Many of you have already heard about Cougar recruit Connor Halliday's big performance in the regional crossover portion of the Washington state playoffs on Friday night to lead Ferris to a victory over previously unbeaten Wenatchee at the Apple Bowl. It led Panthers' coach Scott Devereaux to gush, "He’s the real deal. I’ve been coaching here for 15 years, and he’s the best quarterback I’ve seen. He reminds me a lot of Drew Bledsoe when he was at Walla Walla in the 80s. He’s a stud."
Of course, that makes us smile at a time when we need something to smile about.
I decided to dial up a friend who teaches at Wenatchee and has seen a lot of high school football, and asked him for his first-person scouting report. Here you go. It's fantastic.
Connor Halliday, a Washington State recruit with the Ferris Saxons, showed the Apple Bowl spectators in Wenatchee why he is a coveted quarterback. He went 22 of 39 for 259 yards, no picks, and three touchdowns and had one touchdown dropped. He also had a few timely runs for first downs in the 21-10 victory over the Wenatchee Panthers.
Halliday impressed me even before the game began. He threw 30- to 40-yard warm-up passes, seemingly with little effort, and then he performed a throw-on-the-run drill with relative ease as well. I looked at my friend and said, "he's the best quarterback I've seen all season."
Wenatchee's defense blitzed repeatedly and Halliday side-stepped one speedy linebacker after another. At one point Halliday side-stepped Lucas Sealby, a lightning quick pass rusher who has terrorized throwers this year, and set his feet to throw in one fluid motion. This was made all the simpler since he kept the ball in a ready position the entire time.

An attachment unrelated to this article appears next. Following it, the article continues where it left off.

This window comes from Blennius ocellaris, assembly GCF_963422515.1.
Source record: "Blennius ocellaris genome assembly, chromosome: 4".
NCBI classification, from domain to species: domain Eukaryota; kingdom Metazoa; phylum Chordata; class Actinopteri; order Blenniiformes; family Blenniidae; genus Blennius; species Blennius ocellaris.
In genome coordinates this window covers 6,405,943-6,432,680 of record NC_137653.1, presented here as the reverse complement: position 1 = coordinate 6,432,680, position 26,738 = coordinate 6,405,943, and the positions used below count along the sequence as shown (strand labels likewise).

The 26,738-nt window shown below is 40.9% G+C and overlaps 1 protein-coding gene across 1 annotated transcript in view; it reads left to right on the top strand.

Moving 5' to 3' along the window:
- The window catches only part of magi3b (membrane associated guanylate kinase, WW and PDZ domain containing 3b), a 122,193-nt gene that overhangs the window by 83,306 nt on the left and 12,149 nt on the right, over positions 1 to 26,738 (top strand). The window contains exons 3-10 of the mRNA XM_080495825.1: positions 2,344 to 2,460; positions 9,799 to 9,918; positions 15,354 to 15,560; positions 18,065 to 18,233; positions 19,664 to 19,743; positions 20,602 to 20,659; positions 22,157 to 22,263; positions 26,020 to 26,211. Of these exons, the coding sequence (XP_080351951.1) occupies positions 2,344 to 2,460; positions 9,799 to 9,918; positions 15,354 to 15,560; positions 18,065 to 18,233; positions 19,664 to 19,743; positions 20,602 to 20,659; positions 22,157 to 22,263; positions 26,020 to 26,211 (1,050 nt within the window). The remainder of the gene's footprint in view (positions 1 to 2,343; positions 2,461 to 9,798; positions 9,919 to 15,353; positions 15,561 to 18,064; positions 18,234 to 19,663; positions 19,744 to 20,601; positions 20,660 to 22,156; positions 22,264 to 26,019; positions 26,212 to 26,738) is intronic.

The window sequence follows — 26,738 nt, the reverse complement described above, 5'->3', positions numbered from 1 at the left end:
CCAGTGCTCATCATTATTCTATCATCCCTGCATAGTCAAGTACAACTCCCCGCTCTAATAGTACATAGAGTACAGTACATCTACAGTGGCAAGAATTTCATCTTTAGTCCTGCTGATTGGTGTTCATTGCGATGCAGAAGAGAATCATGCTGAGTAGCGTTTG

Halliday took a couple shots when his line broke down, but he maintained his poise and did not shy away from completing a pass or stepping up in the pocket to make a throw. He didn't run often, but when he did he picked up five to 15 yards each time, even though his stat sheet won't show this since sacks are deducted from his rushing yards.
Also, Halliday did not rely on one receiver. He regularly checked off from one option to another scanning the field for anyone who could gain yards for the Saxons. So many high school quarterbacks lock onto a single target without thinking to scan the field or check down, but Halliday threw the ball to receivers all over the field. This gave the defense fits all night.
His favorite target, Jason Bates, was open early, but Halliday was forced to find others as Bates suffered through double teams the rest of the game. Halliday completed passes to six players, and two others dropped balls he placed in their hands.
What impressed me the most about Halliday, though, was his ability to place the ball where defenders couldn't get their hands on it. On the side line out routes, the ball was away from the DB and near the side line allowing only his receiver to catch it. He hit the slant with ease, and hit his backs out of the backfield in stride (and put the ball over the correct shoulder for the backs too).
His first two touchdown throws toward the corner of the end zone were well out of reach of the defender but easy catches for Bates. Plain and simple, he made the receivers' jobs easy.
I'm not sure the comparisons to Walla Walla's Drew Bledsoe are warranted quite yet, but he's a talent that I'll be sure to follow over the next few years in the Palouse.